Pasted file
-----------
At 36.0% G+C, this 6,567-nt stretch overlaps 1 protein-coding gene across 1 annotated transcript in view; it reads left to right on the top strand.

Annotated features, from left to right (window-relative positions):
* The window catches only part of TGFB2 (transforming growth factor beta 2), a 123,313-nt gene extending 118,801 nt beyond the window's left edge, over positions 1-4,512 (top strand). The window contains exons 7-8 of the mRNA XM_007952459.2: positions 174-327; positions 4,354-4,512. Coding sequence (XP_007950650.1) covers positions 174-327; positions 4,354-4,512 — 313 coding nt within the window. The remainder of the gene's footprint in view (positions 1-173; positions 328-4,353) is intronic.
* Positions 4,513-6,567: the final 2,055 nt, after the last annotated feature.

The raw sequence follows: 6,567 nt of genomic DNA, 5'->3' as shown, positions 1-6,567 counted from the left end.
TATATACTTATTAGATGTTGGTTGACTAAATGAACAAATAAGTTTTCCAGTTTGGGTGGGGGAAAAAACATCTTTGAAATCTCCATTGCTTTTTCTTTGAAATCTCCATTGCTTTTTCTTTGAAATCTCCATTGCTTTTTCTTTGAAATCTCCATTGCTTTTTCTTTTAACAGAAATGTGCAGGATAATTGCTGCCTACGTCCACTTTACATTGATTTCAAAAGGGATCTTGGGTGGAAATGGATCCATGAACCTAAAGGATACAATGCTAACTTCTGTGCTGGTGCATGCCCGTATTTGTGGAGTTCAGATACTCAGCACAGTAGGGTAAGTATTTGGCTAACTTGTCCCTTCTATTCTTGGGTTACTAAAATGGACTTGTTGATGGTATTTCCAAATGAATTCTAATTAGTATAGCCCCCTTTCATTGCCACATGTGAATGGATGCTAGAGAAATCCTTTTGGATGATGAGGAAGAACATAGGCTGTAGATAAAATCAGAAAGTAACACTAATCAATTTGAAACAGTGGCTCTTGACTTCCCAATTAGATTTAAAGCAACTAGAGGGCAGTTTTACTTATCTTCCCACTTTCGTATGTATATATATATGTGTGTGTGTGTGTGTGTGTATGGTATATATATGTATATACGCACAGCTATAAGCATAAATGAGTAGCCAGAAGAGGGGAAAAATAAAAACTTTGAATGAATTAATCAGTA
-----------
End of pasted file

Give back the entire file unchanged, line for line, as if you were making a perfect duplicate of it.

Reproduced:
At 36.0% G+C, this 6,567-nt stretch overlaps 1 protein-coding gene across 1 annotated transcript in view; it reads left to right on the top strand.

Annotated features, from left to right (window-relative positions):
* The window catches only part of TGFB2 (transforming growth factor beta 2), a 123,313-nt gene extending 118,801 nt beyond the window's left edge, over positions 1-4,512 (top strand). The window contains exons 7-8 of the mRNA XM_007952459.2: positions 174-327; positions 4,354-4,512. Coding sequence (XP_007950650.1) covers positions 174-327; positions 4,354-4,512 — 313 coding nt within the window. The remainder of the gene's footprint in view (positions 1-173; positions 328-4,353) is intronic.
* Positions 4,513-6,567: the final 2,055 nt, after the last annotated feature.

The raw sequence follows: 6,567 nt of genomic DNA, 5'->3' as shown, positions 1-6,567 counted from the left end.
TATATACTTATTAGATGTTGGTTGACTAAATGAACAAATAAGTTTTCCAGTTTGGGTGGGGGAAAAAACATCTTTGAAATCTCCATTGCTTTTTCTTTGAAATCTCCATTGCTTTTTCTTTGAAATCTCCATTGCTTTTTCTTTGAAATCTCCATTGCTTTTTCTTTTAACAGAAATGTGCAGGATAATTGCTGCCTACGTCCACTTTACATTGATTTCAAAAGGGATCTTGGGTGGAAATGGATCCATGAACCTAAAGGATACAATGCTAACTTCTGTGCTGGTGCATGCCCGTATTTGTGGAGTTCAGATACTCAGCACAGTAGGGTAAGTATTTGGCTAACTTGTCCCTTCTATTCTTGGGTTACTAAAATGGACTTGTTGATGGTATTTCCAAATGAATTCTAATTAGTATAGCCCCCTTTCATTGCCACATGTGAATGGATGCTAGAGAAATCCTTTTGGATGATGAGGAAGAACATAGGCTGTAGATAAAATCAGAAAGTAACACTAATCAATTTGAAACAGTGGCTCTTGACTTCCCAATTAGATTTAAAGCAACTAGAGGGCAGTTTTACTTATCTTCCCACTTTCGTATGTATATATATATGTGTGTGTGTGTGTGTGTGTATGGTATATATATGTATATACGCACAGCTATAAGCATAAATGAGTAGCCAGAAGAGGGGAAAAATAAAAACTTTGAATGAATTAATCAGTA